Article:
Berndt, T. J. (1981).
Berndt, T. J. (1999).
When an author appears both as a sole author and, in another citation, as the first author of a group, list the one-author entries first.
Berndt, T. J. (1999). Friends’ influence on students’ adjustment to school. Educational Psychologist, 34, 15-28.
Berndt, T. J., & Keefe, K. (1995). Friends’ influence on adolescents’ adjustment to school. Child Development, 66, 1312-1329.
Two or more works in the same parenthetical citation
Citations of two or more works in the same parentheses should be listed in the order they appear in the reference list (i.e., alphabetically, then chronologically).
Several studies (Jones & Powell, 1993; Peterson, 1995, 1998; Smith, 1990) suggest that…
Referencing an Idea
If an idea is quoted from more than one author, the name of authors should be ordered alphabetically, e.g., Brown (2010), Ellis (2012), and Richards (2015) all argue that second languages should be taught… (TEXT WITHOUT QUOTATION MARKS). Alternatively, you can write: It has been argued that …(Brown, 2010; Ellis, 2012; and Richards, 2015).
Citing a source within a source
Where your source quotes or refers to another source, for example Widdowson refers to previous work by Halliday on linguistics, the citation might read as follows:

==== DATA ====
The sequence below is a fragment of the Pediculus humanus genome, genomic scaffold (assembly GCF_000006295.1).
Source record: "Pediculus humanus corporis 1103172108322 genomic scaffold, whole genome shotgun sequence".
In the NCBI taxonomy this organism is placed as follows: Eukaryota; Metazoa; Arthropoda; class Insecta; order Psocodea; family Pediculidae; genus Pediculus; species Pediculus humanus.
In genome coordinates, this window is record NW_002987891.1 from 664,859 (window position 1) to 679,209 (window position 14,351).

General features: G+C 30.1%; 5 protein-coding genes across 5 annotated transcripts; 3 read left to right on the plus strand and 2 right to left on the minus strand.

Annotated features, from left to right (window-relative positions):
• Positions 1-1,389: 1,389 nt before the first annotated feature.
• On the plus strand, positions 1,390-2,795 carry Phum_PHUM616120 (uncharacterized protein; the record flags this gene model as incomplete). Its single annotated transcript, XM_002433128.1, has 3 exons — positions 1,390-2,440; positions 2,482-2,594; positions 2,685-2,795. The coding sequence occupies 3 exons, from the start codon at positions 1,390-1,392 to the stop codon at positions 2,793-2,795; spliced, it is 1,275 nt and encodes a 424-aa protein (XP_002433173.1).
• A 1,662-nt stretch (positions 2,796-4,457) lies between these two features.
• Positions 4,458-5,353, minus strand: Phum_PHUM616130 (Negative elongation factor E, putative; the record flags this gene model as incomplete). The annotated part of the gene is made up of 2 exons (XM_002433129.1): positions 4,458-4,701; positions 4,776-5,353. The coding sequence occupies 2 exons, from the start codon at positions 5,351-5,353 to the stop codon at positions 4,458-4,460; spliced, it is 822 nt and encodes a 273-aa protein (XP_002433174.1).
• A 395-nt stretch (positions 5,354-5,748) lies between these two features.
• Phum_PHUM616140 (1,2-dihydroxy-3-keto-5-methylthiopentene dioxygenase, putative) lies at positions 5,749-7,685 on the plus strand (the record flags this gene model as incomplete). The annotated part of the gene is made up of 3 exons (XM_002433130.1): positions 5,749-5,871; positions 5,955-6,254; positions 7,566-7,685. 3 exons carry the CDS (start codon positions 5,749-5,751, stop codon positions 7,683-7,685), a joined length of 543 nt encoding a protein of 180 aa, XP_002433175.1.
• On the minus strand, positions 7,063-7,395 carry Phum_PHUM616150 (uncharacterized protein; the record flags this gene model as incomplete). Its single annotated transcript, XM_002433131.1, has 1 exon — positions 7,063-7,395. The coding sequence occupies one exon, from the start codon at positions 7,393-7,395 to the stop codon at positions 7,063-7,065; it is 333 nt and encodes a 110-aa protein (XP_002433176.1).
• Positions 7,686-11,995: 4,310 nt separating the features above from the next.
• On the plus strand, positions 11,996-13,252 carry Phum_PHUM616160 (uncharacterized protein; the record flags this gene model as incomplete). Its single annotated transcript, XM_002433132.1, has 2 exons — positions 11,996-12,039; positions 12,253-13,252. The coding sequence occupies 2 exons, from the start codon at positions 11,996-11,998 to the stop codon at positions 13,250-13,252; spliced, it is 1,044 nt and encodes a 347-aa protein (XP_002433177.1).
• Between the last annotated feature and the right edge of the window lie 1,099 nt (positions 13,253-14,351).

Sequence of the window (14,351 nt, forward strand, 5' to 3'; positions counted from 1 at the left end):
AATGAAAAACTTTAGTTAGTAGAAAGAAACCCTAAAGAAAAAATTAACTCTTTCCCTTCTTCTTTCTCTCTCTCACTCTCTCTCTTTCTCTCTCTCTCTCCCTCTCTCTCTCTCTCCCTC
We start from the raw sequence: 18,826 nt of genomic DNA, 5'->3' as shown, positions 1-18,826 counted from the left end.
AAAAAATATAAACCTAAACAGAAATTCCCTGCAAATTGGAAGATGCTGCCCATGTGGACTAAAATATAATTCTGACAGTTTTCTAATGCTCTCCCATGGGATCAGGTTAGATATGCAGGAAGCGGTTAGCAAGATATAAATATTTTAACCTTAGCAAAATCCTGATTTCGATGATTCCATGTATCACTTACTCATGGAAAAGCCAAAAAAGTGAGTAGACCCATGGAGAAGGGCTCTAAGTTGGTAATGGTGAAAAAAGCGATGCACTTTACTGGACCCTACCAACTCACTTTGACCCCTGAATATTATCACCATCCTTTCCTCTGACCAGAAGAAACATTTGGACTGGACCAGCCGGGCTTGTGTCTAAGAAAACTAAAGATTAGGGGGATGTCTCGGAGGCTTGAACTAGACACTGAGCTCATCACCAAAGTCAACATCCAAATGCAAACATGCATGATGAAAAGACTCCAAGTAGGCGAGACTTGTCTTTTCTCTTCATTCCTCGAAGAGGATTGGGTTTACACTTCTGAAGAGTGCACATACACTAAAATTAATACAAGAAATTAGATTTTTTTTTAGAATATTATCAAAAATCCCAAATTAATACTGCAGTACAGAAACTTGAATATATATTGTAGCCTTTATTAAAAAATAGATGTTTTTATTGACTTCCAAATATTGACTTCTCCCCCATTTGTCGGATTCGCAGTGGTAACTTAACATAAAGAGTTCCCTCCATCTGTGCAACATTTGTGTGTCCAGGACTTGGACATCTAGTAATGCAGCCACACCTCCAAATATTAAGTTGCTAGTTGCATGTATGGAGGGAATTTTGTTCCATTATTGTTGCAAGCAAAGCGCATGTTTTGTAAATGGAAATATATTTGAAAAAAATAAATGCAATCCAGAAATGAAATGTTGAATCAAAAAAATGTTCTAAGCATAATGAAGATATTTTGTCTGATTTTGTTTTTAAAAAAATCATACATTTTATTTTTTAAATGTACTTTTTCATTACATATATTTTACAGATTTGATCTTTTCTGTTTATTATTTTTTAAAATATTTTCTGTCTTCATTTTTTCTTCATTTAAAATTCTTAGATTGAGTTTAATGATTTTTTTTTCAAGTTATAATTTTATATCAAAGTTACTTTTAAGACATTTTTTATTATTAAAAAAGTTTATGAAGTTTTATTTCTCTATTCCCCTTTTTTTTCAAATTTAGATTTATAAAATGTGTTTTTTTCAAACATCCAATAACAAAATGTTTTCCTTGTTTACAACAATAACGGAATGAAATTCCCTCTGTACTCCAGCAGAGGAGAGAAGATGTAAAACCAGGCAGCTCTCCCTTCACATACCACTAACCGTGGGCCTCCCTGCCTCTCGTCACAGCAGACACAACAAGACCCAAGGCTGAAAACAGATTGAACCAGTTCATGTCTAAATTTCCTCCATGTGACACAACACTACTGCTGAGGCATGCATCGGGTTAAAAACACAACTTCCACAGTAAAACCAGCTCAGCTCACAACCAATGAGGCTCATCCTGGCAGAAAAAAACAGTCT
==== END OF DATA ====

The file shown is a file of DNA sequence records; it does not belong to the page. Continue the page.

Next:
(Halliday, as cited in Widdowson, 2004, p. 15)
In this case, only Widdowson will appear in the Reference list at the end of your manuscript.
Webpage with an author
HealthTimes. (2015). The future of aged care nursing in Australia. Retrieved from https://healthtimes.com.au/hub/aged-care/2/news/nc1/the-future-of-aged-care-nursing-in-australia/495/
Brislin, R. W. (1984). Cross-cultural psychology. In R. J. Corsini (Ed.), Encyclopedia of psychology (Vol. 1, pp. 319-327). New York, NY: Wiley.
Developmental genetics. (2005). In Cambridge encyclopedia of child development. Retrieved from http://www.credoreference.com.library.muhlenberg.edu:80/entry/cupchilddev/developmental_genetics
Laplace, P. S. (1951). A philosophical essay on probabilities. (F. W. Truscott & F. L. Emory, Trans.). New York, NY: Dover. (Original work published 1814)
Note: When you cite a republished work, like the one above, in your text, it should appear with both dates: Laplace (1814/1951).
Yoshida, Y. (2001). Essays in urban transportation. Dissertation Abstracts International, 62, 7741A.
Lastname, F. N. (Year). Title of dissertation (Doctoral dissertation). Retrieved from Name of database. (Accession or Order Number)
Lastname, F. N. (Year). Title of dissertation (Unpublished doctoral dissertation). Name of Institution, Location.
National Institute of Mental Health. (1990). Clinical training in serious mental illness (DHHS Publication No. ADM 90-1679). Washington, DC: U.S. Government Printing Office.
For information about citing legal sources in your reference list, see the University of Nebraska,